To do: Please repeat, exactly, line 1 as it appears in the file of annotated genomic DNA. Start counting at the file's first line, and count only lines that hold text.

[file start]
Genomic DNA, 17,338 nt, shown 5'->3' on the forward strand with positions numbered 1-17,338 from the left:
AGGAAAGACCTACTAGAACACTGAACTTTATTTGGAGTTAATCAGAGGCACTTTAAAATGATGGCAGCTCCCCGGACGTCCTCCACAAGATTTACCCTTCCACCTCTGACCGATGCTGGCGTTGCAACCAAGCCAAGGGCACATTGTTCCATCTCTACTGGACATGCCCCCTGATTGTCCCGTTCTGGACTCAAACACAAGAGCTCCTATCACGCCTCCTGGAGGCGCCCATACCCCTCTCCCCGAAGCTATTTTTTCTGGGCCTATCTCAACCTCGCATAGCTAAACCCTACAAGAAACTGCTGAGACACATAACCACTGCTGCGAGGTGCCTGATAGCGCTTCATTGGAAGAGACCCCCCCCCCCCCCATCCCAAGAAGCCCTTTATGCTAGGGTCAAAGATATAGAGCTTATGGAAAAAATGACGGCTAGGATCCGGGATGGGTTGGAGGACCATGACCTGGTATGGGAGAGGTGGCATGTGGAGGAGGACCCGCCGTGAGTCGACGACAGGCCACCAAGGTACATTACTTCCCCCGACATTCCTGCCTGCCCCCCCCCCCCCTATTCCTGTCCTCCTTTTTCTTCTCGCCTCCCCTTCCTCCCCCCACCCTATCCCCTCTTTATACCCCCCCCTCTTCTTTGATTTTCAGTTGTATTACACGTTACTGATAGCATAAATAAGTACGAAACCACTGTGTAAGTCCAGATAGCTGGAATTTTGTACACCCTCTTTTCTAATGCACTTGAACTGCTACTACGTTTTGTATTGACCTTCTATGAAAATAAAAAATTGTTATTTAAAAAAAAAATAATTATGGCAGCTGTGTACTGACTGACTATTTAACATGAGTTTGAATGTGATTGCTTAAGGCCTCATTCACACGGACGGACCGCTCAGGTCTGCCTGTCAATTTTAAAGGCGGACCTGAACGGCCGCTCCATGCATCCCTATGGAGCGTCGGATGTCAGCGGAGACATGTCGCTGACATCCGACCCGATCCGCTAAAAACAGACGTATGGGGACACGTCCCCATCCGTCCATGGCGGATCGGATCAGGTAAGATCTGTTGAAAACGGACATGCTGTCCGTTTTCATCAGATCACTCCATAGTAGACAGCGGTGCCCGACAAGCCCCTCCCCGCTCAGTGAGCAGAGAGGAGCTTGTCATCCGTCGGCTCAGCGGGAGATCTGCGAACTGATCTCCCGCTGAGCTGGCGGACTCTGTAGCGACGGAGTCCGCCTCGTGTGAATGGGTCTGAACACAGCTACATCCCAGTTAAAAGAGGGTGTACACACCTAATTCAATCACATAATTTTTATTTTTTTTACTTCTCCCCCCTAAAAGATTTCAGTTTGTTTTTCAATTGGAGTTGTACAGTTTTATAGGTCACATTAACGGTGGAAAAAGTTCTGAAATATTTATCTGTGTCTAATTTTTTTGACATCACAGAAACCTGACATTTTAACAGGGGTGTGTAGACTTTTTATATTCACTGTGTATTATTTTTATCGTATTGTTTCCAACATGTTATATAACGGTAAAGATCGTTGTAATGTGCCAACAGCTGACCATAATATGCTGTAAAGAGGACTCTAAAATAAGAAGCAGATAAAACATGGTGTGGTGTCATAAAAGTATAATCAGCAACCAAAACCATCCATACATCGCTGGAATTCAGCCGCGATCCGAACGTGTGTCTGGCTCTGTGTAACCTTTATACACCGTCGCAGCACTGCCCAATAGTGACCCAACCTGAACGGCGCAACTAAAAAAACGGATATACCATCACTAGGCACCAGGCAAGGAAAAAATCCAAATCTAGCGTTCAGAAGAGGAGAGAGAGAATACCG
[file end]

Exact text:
Genomic DNA, 17,338 nt, shown 5'->3' on the forward strand with positions numbered 1-17,338 from the left: